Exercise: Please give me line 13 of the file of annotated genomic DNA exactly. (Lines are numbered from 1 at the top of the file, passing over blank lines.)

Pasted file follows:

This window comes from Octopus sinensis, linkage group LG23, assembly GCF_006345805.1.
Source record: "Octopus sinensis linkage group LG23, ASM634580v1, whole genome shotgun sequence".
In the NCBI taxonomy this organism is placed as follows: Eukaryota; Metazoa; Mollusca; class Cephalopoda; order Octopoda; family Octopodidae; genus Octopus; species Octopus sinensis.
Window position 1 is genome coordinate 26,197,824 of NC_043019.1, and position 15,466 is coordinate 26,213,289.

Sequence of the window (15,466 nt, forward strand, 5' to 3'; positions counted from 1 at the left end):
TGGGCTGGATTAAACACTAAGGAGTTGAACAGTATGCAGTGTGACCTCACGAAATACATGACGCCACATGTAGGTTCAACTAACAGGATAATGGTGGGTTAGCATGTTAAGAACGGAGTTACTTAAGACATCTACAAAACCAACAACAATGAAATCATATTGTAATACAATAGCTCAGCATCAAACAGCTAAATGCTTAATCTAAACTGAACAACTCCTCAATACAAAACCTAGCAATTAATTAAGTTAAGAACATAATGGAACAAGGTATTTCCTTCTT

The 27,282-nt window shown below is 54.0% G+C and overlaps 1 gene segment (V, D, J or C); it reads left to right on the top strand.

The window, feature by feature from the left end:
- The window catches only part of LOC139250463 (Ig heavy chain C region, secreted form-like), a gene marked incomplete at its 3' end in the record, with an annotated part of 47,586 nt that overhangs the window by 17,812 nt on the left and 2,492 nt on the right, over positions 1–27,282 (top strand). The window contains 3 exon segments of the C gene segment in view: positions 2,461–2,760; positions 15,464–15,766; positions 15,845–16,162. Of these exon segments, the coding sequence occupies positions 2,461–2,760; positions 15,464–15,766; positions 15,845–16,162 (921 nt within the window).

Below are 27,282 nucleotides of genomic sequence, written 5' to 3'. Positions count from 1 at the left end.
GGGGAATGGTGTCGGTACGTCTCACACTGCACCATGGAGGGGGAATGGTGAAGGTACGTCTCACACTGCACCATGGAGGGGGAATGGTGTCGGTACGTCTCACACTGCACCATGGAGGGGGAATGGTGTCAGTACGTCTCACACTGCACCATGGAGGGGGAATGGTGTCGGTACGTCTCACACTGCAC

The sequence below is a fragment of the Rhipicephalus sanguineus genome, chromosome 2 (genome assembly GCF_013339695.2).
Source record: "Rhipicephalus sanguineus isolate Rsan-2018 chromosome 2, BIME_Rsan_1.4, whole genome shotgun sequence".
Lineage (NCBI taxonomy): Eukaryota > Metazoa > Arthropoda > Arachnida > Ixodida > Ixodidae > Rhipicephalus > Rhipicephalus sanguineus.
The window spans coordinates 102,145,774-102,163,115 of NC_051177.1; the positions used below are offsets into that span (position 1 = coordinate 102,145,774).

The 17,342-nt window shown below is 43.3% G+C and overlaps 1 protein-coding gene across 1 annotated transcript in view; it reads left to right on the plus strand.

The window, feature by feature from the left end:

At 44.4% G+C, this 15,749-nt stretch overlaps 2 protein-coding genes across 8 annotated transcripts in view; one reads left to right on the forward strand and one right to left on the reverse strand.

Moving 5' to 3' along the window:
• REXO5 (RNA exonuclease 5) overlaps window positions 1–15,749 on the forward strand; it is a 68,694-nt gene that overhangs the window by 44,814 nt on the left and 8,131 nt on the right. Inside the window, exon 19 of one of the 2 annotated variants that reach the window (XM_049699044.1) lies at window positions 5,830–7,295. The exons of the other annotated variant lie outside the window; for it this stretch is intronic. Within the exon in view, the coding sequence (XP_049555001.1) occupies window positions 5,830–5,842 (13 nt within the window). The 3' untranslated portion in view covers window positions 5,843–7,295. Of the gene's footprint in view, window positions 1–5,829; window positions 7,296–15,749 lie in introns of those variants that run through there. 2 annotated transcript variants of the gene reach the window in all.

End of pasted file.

Source record: "Rhipicephalus sanguineus isolate Rsan-2018 chromosome 2, BIME_Rsan_1.4, whole genome shotgun sequence".